A court "'may take notice of proceedings in other courts, both within and without the federal judicial system, if those proceedings have a direct relation to matters at issue.'" Bias v. Moynihan, 508 F.3d 1212, 1225 (9th Cir. 2007) (quoting Bennett v. Medtronic, Inc., 285 F.3d 801, 803 n. 2 (9th Cir. 2002)). The Court takes judicial notice that, on May 25, 2011, Plaintiff was charged in San Diego Superior Court with violations of California Penal Code §148(a)(1), resisting an officer and § 647(e), unauthorized lodging, in connection with Plaintiff's May 22, 2011 arrest. (Defendants' Request for Judicial Notice, Exhibit 1; ECF No. 9-2 and 10-2 at 4-5). The Court takes judicial notice that, on May 25, 2011, Plaintiff plead guilty to the charge of California Penal Code §148(a)(1) and admitted that, on May 22, 2011, he "resisted an officer in the performance of his duty." (Id., Exhibit 2; 9-2 and 10-2 at 7-10).

Plaintiff's claims arise from his lawful arrest on May 22, 2012 and the subsequent impound of the vehicle he alleges to own. Plaintiff's lawful arrest on May 22, 2012, resulted in conviction on May 25, 2012, for resisting arrest and illegal lodging. This conviction has not been reversed, expunged, declared invalid or called into question by a writ of habeas corpus. See Heck, 512 U.S. at 486-87. The Court finds that Heck bars Plaintiff's claims for kidnapping, assault, excessive force and false arrest, along with Plaintiff's claims for robbery, carjacking, warrantless search and seizure, and failure to supervise. Any judgment in favor of Plaintiff in this matter would imply the invalidity of his conviction. Plaintiff's claims under § 1983 must be dismissed according to Heck v. Humphrey.

III. Plaintiff's Motion for Sanctions (ECF No. 11)

Plaintiff contends that Defendants rely on "false pretense and false documents" in moving to dismiss the Complaint and that the Motion to Dismiss is frivolous. (ECF No. 12 at 2, 10). Defendants contend that the Motion for Sanctions fails to establish that Defendants brought the Motion to Dismiss for an improper purpose. (ECF No. 14 at 2).

Federal Rule of Civil Procedure 11(b) provides that by presenting a "pleading, written motion, or other paper," an attorney or party certifies the following:

(1) it is not being presented for any improper purpose, such as to harass, cause unnecessary delay, or needlessly increase the cost of litigation;

(2) the claims, defenses, and other legal contentions are warranted by existing law or by a non-frivolous argument for extending, modifying, or reversing existing law or for establishing new law;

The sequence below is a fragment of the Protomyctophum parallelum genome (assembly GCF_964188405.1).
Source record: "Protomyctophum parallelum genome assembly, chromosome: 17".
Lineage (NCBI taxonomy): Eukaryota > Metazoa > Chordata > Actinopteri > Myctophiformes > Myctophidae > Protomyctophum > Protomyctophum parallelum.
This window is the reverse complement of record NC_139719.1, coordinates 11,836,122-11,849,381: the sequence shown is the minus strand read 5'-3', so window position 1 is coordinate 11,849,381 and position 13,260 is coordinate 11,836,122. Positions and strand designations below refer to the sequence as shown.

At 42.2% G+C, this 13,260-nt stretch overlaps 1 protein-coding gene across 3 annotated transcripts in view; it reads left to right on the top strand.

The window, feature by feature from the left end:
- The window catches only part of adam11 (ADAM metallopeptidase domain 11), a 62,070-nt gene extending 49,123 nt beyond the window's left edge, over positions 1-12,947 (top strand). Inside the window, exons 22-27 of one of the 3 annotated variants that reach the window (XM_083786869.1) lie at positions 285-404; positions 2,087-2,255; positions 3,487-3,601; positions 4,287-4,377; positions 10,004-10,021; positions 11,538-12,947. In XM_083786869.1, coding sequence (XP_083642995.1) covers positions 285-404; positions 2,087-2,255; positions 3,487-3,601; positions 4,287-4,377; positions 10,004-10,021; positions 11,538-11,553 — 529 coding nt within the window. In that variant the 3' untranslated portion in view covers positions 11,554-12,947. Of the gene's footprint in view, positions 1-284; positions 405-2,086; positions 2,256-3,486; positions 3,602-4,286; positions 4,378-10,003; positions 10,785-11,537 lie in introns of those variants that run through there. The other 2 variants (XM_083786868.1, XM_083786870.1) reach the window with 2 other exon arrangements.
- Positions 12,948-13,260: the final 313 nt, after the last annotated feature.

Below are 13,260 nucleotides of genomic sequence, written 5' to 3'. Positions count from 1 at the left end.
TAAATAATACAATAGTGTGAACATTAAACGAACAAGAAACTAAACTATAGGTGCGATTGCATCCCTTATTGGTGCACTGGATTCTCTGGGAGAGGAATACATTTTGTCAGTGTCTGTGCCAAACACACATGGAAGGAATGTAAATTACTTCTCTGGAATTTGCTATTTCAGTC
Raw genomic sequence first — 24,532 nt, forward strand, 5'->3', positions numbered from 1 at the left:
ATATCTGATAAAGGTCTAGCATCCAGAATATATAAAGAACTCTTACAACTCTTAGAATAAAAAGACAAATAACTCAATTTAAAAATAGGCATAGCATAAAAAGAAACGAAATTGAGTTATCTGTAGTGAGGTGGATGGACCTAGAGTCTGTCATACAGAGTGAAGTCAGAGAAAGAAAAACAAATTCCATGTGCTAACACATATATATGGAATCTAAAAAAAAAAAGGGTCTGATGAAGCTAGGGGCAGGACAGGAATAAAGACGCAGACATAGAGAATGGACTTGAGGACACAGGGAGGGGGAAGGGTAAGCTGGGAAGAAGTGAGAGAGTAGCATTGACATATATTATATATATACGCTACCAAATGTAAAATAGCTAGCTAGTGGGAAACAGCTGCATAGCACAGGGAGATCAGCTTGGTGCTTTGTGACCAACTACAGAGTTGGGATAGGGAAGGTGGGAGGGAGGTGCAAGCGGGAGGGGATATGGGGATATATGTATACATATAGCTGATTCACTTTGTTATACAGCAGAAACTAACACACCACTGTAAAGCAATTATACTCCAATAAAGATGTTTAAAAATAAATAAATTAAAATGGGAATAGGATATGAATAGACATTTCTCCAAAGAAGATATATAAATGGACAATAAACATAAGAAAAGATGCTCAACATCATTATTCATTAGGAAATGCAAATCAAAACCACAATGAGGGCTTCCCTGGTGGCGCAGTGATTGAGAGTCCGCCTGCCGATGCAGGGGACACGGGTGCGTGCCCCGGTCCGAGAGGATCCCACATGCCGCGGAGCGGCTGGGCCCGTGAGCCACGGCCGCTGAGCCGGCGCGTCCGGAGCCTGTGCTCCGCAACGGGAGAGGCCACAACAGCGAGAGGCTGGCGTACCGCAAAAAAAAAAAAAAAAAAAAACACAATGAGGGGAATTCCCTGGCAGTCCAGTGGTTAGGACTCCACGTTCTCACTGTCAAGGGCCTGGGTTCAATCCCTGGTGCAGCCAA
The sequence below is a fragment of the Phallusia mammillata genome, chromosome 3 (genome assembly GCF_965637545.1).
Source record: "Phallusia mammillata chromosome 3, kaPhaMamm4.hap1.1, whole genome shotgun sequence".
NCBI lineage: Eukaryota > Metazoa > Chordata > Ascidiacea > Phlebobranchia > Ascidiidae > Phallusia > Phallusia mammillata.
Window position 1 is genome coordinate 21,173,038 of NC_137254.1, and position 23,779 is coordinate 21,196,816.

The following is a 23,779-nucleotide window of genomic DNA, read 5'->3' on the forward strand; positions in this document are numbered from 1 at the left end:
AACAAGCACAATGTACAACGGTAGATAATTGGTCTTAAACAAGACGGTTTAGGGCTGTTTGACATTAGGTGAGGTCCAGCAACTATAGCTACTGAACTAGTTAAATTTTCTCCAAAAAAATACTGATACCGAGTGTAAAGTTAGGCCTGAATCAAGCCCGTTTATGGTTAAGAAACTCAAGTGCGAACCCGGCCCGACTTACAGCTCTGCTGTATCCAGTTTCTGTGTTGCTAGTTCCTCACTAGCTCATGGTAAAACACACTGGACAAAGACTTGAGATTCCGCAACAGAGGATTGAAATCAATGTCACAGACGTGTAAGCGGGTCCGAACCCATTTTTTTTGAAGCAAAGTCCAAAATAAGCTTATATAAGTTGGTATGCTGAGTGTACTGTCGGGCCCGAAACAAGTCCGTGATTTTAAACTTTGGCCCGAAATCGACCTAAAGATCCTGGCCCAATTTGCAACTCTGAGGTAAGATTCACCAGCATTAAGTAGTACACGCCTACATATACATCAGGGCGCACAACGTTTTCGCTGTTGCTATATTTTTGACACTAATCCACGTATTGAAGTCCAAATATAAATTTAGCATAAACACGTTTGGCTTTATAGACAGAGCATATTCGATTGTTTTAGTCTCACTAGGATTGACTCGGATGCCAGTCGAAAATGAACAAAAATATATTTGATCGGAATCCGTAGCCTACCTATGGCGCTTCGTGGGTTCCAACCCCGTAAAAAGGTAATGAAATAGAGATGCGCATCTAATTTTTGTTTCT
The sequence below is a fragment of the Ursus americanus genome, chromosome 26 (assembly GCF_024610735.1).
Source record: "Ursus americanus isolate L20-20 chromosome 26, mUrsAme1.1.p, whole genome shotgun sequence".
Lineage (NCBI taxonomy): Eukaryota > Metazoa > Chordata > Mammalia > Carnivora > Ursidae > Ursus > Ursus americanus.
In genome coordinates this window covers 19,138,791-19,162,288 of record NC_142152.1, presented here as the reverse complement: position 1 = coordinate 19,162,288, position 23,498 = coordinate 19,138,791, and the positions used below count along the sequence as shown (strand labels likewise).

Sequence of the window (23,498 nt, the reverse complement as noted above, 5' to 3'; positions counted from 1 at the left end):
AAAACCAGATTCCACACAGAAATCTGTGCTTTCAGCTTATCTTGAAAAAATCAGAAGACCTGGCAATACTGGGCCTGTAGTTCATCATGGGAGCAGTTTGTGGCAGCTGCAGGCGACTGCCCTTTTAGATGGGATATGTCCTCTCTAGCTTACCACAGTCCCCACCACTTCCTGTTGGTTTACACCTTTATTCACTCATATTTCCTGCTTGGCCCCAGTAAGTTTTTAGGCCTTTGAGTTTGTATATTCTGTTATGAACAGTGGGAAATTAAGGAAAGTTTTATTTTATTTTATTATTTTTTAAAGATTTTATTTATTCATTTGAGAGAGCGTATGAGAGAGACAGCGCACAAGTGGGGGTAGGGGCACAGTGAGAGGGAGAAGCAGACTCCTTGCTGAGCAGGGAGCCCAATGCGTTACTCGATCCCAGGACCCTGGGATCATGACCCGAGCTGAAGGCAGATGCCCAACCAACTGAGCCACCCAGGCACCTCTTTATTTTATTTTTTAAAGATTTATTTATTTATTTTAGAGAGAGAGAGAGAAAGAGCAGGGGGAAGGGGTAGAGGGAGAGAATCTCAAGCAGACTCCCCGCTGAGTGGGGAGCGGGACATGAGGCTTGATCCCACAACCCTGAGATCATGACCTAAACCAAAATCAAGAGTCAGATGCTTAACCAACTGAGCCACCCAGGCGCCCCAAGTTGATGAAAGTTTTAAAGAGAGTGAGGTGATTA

(3) the factual contentions have evidentiary support or, if specifically so identified, will likely have evidentiary support after a reasonable opportunity for further investigation or discovery; and

(4) the denialsof factual contentions are warranted on the evidence or, if specifically so identified, are reasonably based on belief or a lack of information. Fed. R. Civ. P. 11(b).

Rule 11 places "stringent notice and filing requirements on parties seeking sanctions." Holgate v. Baldwin, 425 F.3d 671, 677 (9th Cir. 2005). A motion for sanctions must "describe the specific conduct that allegedly violates Rule 11(b)." Fed. R. Civ. P. 11(c). Additionally, Rule 11 contains a "safe harbor" provision which requires the party seeking sanctions to give the opposing party 21 days notice to withdraw or otherwise correct the offending paper before filing the motion for sanctions. Id. at 678; Fed. R. Civ. P. 11(c)(1)(A). The Court of Appeals for the Ninth Circuit enforces the safe harbor provision "strictly" and will reverse any award of sanctions when the moving party fails to comply with the safe harbor provisions "even when the underlying filing is frivolous." Id. at 678; see also Radcliffe v. Rainbow Constr. Co., 254 F.3d 772, 789 (9th Cir. 2001) (finding that plaintiff's informal warnings did not satisfy the "strict requirement that a motion be served on the opposing party twenty-one days prior to filing.").

Plaintiff served Defendants with the Motion for Sanctions on October 5, 2011 and filed the Motion for Sanctions with the Court on October 7, 2011. (ECF Nos. 13, 11). Only two days elapsed from the time Plaintiff served Defendants with the Motion for Sanctions and the time Plaintiff filed the Motion for Sanctions with this Court. Plaintiff's motion consists of two sentences that reference the Court to Plaintiff's opposition to Defendants' motion to dismiss as support for the motion for sactions. (ECF No. 11). The Motion for Sanctions fails to "describe the specific conduct that allegedly violates Rule 11(b)" and fails to comply with the safe harbor rule. Fed. R. Civ. P. 11(c). Accordingly, the Motion for Sanctions is denied

CONCLUSION

IT IS HEREBY ORDERED that the Motion to Dismiss filed by Defendant Ace Towing (ECF No. 9) and Motion to Dismiss filed by Defendants Elders, Johns, and Chief of Police for the City of El Cajon (ECF No. 10) are GRANTED. The Complaint is dismissed pursuant to Heck v. Humphrey, 512 U.S. 477 (1994). The Motion for Summary Judgment filed by Plaintiff Russo Bailey (ECF No. 21) is DENIED as moot.

IT IS FURTHER ORDERED that the Motion for Sanctions filed by Plaintiff Russo Bailey (ECF No. 11) is DENIED.

United States District Judge WILLIAM Q. HAYES

20120322